In FIG. 2 there is illustrated one possible arrangement or distribution of functional circuits among a plurality of radio sections. The illustrated arrangement can work particularly well for purposes of permitting a portable radio device 100 to satisfy an IS standard. In the embodiment shown, the first functional circuitry 208 can include a digital processor/memory section 220 of a portable radio 100. The digital processor/memory section 220 can include a microprocessor and/or digital signal processor. The digital processor/memory section 220 can also include any necessary electronic memory or data storage devices suitable to facilitate operation of the digital processor. In one embodiment, the memory includes random access memory (RAM) and/or read only memory devices (ROM). Still, the invention is not limited in this regard and any other type of suitable memory device can be used. The digital processor/memory section can be configured to perform any digital processing task associated with operation of portable radio 100. Such functions can include, without limitation, signal processing, monitoring and controlling radio operations, monitoring of keyboard 124 and user inputs, management of the display 122, and/or encryption functions. Digital processors for performing these functions are well known in the art and therefore will not be described here in detail. However, it should be noted that such digital processor/memory circuitry can include many finely pitched components.

According to an embodiment of the invention, the first functional circuitry can also include one or more additional types of functional circuitry. For example, the first functional circuitry can include RF receiver circuitry 222, RF transmitter circuitry 224, frequency synthesizer circuitry 226 and backlight circuitry 228. The RF receiver circuitry can perform one or more functions to facilitate receiving RF signals. For example, such RF receiver circuitry can be arranged to provide functionality for detection, demodulation and filtering of RF signals received from an antenna. The functional circuitry can also include RF exciter or transmitter circuitry 224. The RF transmitter circuitry can be arranged to perform one or more function to facilitate generating RF signals for transmission. For example, such RF transmitter circuitry can be arranged to provide functionality to facilitate modulation, pre-amplification, and signal conditioning. The first functional circuitry can also include a frequency synthesizer 226. The frequency synthesizer can be configured to generate a local oscillator signal suitable to facilitate modulating and demodulating RF signals. The first functional circuitry can also include a backlight 228 for illuminating the display 122. Each of the foregoing types of circuits are well known in the art and therefore will not be described in detail. However, it should be understood that in some embodiments of the invention more or fewer types of circuitry can be included in the first functional circuitry within the scope of the present invention, and the listed elements are merely intended as one possible example.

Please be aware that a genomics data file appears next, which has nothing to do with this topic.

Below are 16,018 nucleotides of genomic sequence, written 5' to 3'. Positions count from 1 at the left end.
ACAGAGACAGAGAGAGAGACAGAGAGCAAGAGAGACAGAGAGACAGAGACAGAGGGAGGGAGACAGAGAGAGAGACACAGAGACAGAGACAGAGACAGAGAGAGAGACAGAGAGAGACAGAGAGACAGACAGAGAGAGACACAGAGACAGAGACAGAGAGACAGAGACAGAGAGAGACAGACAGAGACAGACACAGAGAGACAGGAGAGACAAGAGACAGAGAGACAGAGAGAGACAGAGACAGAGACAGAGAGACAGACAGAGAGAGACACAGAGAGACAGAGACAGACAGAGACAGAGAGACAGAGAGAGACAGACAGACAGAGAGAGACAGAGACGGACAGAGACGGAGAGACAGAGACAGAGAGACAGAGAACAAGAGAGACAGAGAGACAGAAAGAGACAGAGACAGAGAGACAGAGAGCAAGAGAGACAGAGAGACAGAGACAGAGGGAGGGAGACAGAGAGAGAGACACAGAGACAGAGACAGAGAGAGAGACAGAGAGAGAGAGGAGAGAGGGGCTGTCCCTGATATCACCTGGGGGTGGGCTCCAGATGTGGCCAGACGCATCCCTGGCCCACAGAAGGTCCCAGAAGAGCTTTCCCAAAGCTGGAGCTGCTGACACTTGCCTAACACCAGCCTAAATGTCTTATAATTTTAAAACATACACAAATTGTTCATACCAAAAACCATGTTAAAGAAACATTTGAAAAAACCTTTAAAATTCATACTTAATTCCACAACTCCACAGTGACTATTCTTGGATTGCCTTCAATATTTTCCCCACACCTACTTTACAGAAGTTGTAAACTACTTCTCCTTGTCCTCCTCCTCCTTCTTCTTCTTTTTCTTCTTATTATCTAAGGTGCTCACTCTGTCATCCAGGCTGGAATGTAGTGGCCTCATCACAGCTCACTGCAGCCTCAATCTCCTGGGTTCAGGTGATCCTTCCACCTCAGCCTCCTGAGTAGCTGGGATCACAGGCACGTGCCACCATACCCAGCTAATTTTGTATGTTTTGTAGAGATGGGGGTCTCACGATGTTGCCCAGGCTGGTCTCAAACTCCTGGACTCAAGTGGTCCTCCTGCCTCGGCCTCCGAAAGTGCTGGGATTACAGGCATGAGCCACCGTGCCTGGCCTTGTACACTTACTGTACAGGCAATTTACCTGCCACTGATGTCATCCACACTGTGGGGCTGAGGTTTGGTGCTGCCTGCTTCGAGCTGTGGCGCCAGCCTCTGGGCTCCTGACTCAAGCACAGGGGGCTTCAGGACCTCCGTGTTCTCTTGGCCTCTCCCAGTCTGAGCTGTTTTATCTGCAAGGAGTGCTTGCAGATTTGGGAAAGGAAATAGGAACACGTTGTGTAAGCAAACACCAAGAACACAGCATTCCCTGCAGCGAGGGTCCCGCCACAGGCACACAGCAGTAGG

The second functional circuitry 210 can be comprised of audio processing circuitry. Such audio processing circuitry can include one or more of signal processing, vocoder, audio amplifier and/or impedance matching circuits designed to reproduce audio signals and/or alert tones generated by the portable radio 100. The third functional circuitry can include RF power amplifier circuitry suitable for accepting a low level RF or digital input signal from exciter or transmitter circuitry, and generating a relatively higher power RF output signal. Those skilled in the art will appreciate that the audio circuitry 210 and RF power amplifier circuitry 212 can in many portable radio designs consume substantially more power as compared to the digital processor 220.

In the present invention, each radio section 201, 202, 203 is relatively independent of the others to the extent that it includes independent power limiting circuitry 214, 216, 218. Special precautions are also taken to ensure that electric power communicated to a particular radio section 201, 202, 203 from a different radio section cannot exceed predetermined levels established for that radio section. These special precautions are discussed in more detail below. However, the resulting arrangement is such that the various radio sections 201, 202, 203 are isolated or protected from each other in a way which ensures that an electrical fault in a first radio section will not result in excessive power being communicated to a second radio section. With the foregoing arrangement, each of the various radio sections 201, 202, 203 can effectively be classified as a separate device for purposes of IS evaluation under an applicable standard, such as FM 3610, provided that physical isolation requirements are also satisfied. Moreover, each radio section 201, 202, 203 can be independently qualified as an ISC. For example, the first radio section 201 can be a first ISC disposed within housing 120 of the portable radio 100. The second radio section 202 can be a second ISC disposed within the housing 120, and the third radio section 203 can be a third ISC disposed within the housing 120. Accordingly, two or more independent ISCs can be disposed within the common housing 120 in the embodiment shown.